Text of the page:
Juggernaut or Jagannath
A Hindu god, "Lord of the World," having his temple at Puri, in Orissa. The legend, as told in the Ayeen-Akbery, is that a learned Brahmin was sent to look out a site for a temple. The Brahmin wandered about for many days, and then saw a crow dive into the water, and, having washed, make obeisance to the element. This was selected as the site of the temple. While the temple was being built, the king, Indica Dhumna, had a prophetic dream, telling him that the true form of Vishnu should be revealed to him in the morning.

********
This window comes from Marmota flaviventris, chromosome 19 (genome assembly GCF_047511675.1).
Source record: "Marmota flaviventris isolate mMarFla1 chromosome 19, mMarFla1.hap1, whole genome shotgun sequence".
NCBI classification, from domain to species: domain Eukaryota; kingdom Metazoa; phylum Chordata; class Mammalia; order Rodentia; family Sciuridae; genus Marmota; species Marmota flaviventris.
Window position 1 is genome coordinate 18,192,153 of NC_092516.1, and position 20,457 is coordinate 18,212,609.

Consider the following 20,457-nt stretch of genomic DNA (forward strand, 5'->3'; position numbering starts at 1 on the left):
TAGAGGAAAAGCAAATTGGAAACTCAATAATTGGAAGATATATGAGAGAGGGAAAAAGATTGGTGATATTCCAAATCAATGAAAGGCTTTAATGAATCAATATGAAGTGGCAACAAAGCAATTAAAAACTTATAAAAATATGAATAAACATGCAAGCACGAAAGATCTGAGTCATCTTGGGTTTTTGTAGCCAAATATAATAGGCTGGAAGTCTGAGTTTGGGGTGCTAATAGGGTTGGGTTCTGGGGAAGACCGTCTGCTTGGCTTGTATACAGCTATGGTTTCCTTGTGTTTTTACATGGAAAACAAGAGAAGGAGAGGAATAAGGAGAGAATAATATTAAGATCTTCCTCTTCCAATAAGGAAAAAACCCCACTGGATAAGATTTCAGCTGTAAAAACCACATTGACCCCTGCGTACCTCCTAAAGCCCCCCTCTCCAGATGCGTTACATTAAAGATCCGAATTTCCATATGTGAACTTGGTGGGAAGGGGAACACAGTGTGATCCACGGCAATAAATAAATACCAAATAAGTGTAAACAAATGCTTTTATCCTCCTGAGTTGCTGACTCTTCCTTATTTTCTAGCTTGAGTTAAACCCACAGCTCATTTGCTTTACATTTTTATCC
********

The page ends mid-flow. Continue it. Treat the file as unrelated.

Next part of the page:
When the king went to see the temple he beheld a log of wood in the water, and this log he accepted as the realization of his dream, enshrining it in the temple.Jagannath is regarded as the remover of sin. His image is on view three days in the year. The first day is the Snanayatra, or Bathing Festival, when the god is washed; he is then supposed to have a cold for ten days, at the end of which he is again brought out and taken in his car to the nearest temple. A week later the car is pulled back amid the rejoicings of the multitude at his recovery. It was formerly erroneously supposed that on this final day, the Rathayatra, fanatical devotees threw themselves beneath the wheels of the enormous, decorated machine, in the idea that they would thus obtain immediate admission to Paradise. Hence, the phrase the car of Juggernaut is used of customs, institutions, etc., beneath which people are ruthlessly and unnecessarily crushed.